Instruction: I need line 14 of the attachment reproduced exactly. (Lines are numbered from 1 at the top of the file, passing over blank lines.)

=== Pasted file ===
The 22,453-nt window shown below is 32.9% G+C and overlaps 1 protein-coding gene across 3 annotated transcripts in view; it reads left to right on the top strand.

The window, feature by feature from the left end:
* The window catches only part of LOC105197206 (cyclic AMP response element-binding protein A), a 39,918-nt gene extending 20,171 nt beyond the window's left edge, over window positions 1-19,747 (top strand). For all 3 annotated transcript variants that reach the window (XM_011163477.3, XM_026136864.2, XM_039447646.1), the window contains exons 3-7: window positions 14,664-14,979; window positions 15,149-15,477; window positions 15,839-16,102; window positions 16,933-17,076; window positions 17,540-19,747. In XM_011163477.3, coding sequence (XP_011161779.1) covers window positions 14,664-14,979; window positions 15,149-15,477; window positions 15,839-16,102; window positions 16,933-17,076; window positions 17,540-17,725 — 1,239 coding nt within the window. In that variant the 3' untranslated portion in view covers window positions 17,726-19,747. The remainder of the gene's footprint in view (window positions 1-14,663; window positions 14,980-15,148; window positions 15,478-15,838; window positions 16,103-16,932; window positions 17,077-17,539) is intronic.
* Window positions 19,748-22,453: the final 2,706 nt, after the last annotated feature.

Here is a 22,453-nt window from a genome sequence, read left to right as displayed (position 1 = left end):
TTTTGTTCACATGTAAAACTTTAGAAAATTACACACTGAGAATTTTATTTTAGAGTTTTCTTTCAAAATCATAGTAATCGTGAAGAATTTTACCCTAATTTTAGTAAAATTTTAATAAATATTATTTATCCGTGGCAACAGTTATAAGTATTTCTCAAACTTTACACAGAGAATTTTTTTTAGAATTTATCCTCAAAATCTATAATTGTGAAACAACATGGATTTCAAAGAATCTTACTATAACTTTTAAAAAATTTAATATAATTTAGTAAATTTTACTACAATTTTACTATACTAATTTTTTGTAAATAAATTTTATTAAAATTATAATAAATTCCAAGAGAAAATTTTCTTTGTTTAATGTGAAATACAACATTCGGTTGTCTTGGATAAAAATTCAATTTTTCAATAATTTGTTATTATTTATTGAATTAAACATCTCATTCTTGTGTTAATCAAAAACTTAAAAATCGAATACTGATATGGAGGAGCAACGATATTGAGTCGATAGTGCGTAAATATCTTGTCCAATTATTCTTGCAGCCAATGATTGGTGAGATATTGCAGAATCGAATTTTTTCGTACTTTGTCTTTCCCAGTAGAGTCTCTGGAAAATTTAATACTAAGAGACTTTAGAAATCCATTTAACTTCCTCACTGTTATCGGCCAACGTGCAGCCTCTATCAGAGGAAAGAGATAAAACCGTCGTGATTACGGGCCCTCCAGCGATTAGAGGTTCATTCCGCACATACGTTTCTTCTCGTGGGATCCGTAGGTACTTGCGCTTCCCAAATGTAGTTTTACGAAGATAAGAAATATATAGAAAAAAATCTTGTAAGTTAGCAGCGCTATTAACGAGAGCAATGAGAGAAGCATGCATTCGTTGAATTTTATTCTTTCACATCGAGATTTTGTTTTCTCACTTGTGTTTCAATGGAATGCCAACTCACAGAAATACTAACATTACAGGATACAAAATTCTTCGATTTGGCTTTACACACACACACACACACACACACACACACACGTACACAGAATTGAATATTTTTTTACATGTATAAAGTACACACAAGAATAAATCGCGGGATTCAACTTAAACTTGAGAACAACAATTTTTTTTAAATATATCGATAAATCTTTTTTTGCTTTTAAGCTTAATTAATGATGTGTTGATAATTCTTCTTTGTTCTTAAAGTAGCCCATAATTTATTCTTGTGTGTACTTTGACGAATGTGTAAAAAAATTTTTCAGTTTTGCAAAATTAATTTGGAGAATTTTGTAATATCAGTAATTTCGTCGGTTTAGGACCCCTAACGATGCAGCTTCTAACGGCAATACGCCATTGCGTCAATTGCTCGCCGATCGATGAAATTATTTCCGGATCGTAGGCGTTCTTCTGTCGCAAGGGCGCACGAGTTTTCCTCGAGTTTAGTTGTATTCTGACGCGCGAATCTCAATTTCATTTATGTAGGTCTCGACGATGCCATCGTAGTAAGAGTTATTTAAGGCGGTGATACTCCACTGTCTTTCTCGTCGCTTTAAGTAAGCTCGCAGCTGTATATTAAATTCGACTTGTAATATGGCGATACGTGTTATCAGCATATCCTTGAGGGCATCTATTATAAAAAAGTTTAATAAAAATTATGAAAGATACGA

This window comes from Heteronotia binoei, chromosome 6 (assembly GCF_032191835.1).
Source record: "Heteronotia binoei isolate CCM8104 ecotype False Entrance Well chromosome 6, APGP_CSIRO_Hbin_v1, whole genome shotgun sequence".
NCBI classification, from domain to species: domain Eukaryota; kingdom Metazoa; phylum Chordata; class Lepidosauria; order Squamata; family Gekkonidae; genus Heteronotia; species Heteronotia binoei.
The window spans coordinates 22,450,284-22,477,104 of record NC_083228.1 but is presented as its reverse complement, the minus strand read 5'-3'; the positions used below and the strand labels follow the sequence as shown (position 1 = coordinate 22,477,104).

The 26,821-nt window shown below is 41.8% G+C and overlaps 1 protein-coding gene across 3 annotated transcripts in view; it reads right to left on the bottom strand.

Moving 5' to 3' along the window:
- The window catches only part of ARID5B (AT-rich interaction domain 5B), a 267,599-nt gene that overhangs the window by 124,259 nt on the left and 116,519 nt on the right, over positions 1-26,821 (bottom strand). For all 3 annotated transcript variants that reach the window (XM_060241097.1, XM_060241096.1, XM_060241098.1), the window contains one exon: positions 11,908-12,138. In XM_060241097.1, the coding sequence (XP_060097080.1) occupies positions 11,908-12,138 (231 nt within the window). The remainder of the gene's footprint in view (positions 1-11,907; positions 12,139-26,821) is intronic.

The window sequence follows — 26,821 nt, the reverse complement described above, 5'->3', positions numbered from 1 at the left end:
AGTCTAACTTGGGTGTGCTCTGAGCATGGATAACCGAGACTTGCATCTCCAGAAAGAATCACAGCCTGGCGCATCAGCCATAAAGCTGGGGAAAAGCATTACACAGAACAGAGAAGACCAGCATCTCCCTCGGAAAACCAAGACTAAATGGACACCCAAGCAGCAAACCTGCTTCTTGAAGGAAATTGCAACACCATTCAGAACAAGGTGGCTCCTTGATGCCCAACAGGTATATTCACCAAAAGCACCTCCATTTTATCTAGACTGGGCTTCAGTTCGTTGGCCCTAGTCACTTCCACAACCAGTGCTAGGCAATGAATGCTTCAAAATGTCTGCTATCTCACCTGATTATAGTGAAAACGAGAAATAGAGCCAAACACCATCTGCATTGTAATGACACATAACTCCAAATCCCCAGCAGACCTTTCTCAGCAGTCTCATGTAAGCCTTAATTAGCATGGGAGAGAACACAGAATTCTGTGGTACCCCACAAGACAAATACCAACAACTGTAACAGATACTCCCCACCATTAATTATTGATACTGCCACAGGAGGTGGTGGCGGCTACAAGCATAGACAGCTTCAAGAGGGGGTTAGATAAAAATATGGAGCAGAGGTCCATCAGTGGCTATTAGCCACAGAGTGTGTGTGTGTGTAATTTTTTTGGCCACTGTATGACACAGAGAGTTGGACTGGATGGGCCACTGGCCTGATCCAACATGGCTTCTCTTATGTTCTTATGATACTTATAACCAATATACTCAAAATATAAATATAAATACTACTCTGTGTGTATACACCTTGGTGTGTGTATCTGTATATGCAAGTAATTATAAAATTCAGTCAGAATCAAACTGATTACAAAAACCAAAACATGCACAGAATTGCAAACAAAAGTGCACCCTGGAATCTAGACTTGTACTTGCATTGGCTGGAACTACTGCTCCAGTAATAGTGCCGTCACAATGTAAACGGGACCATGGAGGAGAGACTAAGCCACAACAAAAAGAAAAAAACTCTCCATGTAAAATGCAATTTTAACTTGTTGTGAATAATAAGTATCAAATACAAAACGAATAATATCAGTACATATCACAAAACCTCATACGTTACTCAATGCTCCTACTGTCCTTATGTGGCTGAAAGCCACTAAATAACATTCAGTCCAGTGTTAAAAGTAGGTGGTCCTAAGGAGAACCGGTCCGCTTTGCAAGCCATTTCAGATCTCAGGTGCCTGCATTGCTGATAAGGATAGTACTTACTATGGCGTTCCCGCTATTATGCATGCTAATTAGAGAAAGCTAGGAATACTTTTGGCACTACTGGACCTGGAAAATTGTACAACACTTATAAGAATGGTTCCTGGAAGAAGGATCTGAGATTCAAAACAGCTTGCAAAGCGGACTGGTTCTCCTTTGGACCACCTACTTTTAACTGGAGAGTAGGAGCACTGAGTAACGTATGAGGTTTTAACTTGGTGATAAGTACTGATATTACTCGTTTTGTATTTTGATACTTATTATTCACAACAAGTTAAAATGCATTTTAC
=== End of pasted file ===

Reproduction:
The window sequence follows — 26,821 nt, the reverse complement described above, 5'->3', positions numbered from 1 at the left end: